Gabriella Ianiro Staff Writer
College students who dorm on campus have made a new home for themselves, one they presume is equipped with wireless Internet connection. However, because of housing infrastructure and cost of wireless devices, there isn’t any Wi-Fi in student dorm rooms at Post.
The residential halls are constructed in a traditional way with concrete walls in order to protect the building from the elements. However, these concrete walls are not so conducive to wireless router signals, creating challenges for the University when it comes to providing students Wi-Fi in their dorms, according to Nancy Marksbury, the deputy chief information officer for Information Technology (IT).
“Access points that generate the Wi-Fi signal are blocked by the construction of the building,” said Marksbury.
Marksbury explained that while most residential routers are relatively inexpensive, an enterprise-grade infrastructure (programs that ensure certified products meet performance requirements applications) that supports the dorms wireless Internet network costs $700-$1,200 per device. The cost of these devices is one of the reasons why the dorms don’t have Wi-Fi.
The University has done testing of various configurations of Wi-Fi coverage, and has found that a single access point for every third room is required to provide sufficient signal. “This represents a significant financial investment for the campus we have not yet been able to fund,” she said.
Students often ask why they can’t simply bring a router from home. “Since we don’t have Wi-Fi in the dorms we need to use an Ethernet cord, since we aren’t allowed to bring our own Wi-Fi connection,” said junior Public Relations major, Alyssa Yanuzzi, who dorms in Riggs Hall with one other roommate. “My friend tried to bring in her own router and had it taken away,” she added.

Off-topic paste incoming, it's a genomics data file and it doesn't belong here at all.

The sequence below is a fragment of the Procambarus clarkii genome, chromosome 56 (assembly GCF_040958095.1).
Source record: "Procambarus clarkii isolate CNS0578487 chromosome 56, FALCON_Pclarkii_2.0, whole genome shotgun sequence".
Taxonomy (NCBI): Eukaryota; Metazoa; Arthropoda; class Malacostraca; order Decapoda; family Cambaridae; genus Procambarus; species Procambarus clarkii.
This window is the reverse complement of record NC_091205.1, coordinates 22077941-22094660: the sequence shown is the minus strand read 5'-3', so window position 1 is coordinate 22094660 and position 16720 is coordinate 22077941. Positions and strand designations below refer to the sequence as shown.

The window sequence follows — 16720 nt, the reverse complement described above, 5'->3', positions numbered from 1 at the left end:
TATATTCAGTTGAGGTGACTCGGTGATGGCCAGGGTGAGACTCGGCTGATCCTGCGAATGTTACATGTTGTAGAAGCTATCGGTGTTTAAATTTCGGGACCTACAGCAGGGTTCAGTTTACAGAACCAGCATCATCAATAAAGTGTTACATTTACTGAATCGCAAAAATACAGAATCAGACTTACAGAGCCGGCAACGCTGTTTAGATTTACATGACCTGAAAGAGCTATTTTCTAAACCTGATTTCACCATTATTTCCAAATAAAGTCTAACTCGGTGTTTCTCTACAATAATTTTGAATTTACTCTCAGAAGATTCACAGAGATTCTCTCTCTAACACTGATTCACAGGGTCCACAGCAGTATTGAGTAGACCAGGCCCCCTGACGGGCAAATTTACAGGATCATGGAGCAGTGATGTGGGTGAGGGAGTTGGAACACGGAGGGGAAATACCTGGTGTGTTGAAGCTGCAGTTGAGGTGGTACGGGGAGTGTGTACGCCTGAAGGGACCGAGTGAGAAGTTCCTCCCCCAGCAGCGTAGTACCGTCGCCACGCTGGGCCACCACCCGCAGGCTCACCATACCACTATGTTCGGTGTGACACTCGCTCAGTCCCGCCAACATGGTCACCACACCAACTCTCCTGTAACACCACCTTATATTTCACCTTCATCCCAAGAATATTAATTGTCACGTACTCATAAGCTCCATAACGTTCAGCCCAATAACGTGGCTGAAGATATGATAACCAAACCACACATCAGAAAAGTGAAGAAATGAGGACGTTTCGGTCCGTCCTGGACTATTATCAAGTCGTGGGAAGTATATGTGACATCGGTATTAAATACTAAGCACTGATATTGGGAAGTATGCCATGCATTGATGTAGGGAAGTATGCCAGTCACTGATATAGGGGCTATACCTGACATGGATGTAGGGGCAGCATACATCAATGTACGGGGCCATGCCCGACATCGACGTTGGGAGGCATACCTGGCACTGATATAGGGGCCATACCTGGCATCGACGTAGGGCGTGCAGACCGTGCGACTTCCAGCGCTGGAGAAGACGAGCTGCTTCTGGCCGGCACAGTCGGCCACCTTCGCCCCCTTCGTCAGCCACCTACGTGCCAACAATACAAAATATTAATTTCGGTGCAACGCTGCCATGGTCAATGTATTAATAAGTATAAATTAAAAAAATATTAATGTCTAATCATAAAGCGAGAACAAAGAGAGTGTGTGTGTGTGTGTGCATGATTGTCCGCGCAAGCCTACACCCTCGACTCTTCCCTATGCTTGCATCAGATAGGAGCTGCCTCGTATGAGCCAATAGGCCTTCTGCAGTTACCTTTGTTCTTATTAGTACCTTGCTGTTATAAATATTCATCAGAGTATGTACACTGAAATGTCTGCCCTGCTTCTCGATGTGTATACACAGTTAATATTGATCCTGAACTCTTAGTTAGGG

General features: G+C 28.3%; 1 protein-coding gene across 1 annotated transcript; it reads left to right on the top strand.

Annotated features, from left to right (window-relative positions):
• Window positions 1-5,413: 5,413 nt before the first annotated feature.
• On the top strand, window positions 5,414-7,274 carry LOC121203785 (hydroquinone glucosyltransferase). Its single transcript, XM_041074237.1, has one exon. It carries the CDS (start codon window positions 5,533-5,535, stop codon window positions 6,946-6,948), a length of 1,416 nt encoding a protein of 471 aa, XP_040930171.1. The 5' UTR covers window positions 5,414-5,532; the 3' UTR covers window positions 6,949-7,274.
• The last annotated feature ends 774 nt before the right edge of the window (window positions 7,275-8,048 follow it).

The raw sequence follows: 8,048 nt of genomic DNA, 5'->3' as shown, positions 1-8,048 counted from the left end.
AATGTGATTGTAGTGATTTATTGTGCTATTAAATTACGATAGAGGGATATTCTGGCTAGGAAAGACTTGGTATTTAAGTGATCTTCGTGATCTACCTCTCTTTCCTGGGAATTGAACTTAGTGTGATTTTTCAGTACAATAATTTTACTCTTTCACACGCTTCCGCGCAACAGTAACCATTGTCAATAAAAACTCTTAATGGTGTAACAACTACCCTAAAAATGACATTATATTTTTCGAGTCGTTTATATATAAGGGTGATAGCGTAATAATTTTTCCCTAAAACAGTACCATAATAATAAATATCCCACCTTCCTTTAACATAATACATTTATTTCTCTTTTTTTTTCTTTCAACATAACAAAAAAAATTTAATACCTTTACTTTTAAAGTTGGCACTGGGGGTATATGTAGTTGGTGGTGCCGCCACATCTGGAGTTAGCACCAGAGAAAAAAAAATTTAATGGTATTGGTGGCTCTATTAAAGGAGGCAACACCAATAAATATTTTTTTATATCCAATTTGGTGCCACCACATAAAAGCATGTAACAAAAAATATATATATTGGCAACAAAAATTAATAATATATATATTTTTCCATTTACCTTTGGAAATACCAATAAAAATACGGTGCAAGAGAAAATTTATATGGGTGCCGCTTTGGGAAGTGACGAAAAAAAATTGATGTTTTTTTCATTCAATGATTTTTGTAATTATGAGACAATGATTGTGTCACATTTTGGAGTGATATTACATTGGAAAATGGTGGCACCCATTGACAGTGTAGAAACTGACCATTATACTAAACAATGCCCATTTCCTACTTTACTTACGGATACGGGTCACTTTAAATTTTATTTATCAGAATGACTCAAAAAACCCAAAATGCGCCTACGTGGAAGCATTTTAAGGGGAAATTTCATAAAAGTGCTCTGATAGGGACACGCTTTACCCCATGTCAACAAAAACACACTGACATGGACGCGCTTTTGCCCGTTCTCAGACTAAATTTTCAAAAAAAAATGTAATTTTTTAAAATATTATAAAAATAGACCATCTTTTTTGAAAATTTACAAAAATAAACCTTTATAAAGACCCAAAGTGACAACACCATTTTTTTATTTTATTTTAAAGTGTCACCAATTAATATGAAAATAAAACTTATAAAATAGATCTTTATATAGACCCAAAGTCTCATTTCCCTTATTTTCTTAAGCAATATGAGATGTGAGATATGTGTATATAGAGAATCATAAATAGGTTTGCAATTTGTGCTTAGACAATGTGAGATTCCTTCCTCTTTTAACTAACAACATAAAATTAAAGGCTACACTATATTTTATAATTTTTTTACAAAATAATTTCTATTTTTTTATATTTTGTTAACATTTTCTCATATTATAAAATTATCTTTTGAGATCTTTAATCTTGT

Some dorm rooms only have one Ethernet cord for the students to connect with. There can be up to four students in one room, according to Yanuzzi. She has one cord in her dorm and the length of the cord, Yanuzzi says, determines how far you can move your laptop once connected.
Some students, according to Marksbury, bring their own routers but this creates problems. “These brought-from-home routers tend to mirror the Internet protocol address of a nearby device, and we have seen this mirroring corrupt an entire floor or building,” she said.
“Students can purchase Ethernet cords for about $15,” said junior Broadcasting major Vaughn Allen, who lives in Nassau Hall. He explained that this might be necessary if students wanted to do their homework in their dorm and find they need a cord.
For those that are unable to obtain an Ethernet cord, “students can go to the second floor of Nassau Hall to the lounge where there is free Wi-Fi connection,” Allen added.
In addition to exploring access point reach, IT has also worked with the Office of Residence Life to establish mini computer lounges in several of the residence halls. These mini lounges are equipped with 2-4 desktop computers and these rooms do have wireless accessibility. In addition to the Ethernet connections in the dorms, each residence hall lobby also has a wireless Internet signal.
“Wi-Fi availability throughout the campus has been a priority for Information Technology, and specifically, Wi-Fi in the residence halls is something we all wish to accomplish,” said Marksbury. The IT staff is interested in meeting with a student-empaneled group to explore the possibilities of bringing Wi-Fi to the dorms.